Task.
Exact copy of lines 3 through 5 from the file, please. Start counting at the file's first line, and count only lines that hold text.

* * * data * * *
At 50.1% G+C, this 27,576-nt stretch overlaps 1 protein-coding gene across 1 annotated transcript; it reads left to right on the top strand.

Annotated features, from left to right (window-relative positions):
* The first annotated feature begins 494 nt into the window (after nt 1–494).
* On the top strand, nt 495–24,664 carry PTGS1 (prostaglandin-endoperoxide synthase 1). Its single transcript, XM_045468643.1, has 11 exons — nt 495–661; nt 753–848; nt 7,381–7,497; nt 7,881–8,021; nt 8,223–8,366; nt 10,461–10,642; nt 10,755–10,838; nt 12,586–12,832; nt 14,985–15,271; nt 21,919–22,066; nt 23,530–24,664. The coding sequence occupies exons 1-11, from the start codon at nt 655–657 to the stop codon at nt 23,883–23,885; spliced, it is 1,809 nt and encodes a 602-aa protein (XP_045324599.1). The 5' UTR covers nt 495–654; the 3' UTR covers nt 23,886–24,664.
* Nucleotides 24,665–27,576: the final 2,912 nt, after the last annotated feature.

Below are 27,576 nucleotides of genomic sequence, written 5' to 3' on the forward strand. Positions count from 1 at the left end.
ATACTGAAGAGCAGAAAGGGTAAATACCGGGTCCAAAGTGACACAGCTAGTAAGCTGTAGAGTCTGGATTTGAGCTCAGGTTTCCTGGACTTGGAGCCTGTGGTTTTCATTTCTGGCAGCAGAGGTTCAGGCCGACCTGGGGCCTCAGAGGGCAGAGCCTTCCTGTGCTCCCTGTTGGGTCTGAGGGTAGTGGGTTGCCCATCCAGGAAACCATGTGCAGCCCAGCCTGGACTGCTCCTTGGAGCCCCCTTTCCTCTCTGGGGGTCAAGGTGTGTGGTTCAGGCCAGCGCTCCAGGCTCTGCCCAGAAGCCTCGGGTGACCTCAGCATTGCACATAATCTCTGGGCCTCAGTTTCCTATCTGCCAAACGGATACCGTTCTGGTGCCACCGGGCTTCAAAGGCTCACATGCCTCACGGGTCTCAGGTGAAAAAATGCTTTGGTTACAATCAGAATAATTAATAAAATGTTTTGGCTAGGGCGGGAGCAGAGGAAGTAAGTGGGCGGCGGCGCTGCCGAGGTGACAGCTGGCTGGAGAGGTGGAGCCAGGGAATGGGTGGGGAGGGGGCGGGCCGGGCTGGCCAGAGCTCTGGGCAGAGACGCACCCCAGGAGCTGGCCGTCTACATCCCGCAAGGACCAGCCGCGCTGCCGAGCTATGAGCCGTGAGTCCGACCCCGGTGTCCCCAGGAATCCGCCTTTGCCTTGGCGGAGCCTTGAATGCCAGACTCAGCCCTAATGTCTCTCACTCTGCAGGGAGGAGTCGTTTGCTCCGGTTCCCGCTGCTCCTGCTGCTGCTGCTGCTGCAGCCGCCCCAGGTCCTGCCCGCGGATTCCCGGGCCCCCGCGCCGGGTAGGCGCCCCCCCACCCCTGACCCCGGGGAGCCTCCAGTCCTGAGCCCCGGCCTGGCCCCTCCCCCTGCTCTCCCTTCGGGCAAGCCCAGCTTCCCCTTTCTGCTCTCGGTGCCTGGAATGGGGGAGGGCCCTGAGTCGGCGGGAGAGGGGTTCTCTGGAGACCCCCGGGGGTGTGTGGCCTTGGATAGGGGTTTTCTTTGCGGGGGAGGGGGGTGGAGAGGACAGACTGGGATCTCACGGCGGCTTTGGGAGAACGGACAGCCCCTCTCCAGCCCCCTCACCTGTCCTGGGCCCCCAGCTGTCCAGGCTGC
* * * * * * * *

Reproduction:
* The first annotated feature begins 494 nt into the window (after nt 1–494).
* On the top strand, nt 495–24,664 carry PTGS1 (prostaglandin-endoperoxide synthase 1). Its single transcript, XM_045468643.1, has 11 exons — nt 495–661; nt 753–848; nt 7,381–7,497; nt 7,881–8,021; nt 8,223–8,366; nt 10,461–10,642; nt 10,755–10,838; nt 12,586–12,832; nt 14,985–15,271; nt 21,919–22,066; nt 23,530–24,664. The coding sequence occupies exons 1-11, from the start codon at nt 655–657 to the stop codon at nt 23,883–23,885; spliced, it is 1,809 nt and encodes a 602-aa protein (XP_045324599.1). The 5' UTR covers nt 495–654; the 3' UTR covers nt 23,886–24,664.
* Nucleotides 24,665–27,576: the final 2,912 nt, after the last annotated feature.